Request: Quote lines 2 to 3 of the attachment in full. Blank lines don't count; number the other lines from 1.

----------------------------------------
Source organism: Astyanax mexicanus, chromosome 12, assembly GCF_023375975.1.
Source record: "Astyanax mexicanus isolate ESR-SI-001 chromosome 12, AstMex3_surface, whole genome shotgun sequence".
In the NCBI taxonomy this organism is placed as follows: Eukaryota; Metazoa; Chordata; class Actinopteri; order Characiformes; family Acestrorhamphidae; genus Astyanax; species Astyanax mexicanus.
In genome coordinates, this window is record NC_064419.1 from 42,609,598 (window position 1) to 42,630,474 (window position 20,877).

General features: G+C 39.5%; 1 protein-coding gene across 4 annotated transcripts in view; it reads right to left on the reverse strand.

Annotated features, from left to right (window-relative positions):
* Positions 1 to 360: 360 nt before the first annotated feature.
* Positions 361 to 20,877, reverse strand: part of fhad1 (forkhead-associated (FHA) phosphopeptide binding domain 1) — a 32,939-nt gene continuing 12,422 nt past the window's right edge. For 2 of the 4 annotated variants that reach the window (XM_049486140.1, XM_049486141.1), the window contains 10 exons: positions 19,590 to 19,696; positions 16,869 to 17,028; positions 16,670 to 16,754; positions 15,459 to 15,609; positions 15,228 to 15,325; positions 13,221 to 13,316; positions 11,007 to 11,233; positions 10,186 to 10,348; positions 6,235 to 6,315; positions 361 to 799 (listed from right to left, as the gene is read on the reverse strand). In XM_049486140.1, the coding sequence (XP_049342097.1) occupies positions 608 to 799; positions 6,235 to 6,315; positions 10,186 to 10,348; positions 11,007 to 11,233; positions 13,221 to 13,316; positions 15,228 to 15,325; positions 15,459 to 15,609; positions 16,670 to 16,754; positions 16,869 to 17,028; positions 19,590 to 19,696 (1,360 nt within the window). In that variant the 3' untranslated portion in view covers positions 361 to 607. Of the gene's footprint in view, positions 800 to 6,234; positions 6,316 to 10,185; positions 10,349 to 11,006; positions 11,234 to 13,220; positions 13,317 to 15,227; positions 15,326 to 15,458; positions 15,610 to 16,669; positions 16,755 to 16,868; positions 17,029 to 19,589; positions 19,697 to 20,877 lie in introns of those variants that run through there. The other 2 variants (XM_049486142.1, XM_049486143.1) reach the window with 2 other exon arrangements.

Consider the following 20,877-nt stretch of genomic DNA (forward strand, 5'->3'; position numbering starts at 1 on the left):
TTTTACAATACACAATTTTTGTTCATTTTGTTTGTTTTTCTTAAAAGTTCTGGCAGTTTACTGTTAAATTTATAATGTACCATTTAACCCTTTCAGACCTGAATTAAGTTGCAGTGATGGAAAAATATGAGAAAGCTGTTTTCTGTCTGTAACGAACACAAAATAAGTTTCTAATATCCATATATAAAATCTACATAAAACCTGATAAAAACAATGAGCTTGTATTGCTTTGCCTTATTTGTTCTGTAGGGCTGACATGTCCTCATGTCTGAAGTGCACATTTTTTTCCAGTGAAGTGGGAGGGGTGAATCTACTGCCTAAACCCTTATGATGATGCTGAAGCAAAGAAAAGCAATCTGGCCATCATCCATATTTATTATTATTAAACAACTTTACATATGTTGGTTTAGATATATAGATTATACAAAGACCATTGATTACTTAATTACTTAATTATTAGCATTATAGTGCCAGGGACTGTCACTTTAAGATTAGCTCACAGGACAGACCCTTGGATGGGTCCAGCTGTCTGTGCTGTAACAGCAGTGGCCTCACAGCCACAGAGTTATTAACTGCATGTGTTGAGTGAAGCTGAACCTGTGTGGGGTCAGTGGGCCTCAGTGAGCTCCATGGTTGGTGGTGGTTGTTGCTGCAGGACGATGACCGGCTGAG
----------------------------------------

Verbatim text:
Source record: "Astyanax mexicanus isolate ESR-SI-001 chromosome 12, AstMex3_surface, whole genome shotgun sequence".
In the NCBI taxonomy this organism is placed as follows: Eukaryota; Metazoa; Chordata; class Actinopteri; order Characiformes; family Acestrorhamphidae; genus Astyanax; species Astyanax mexicanus.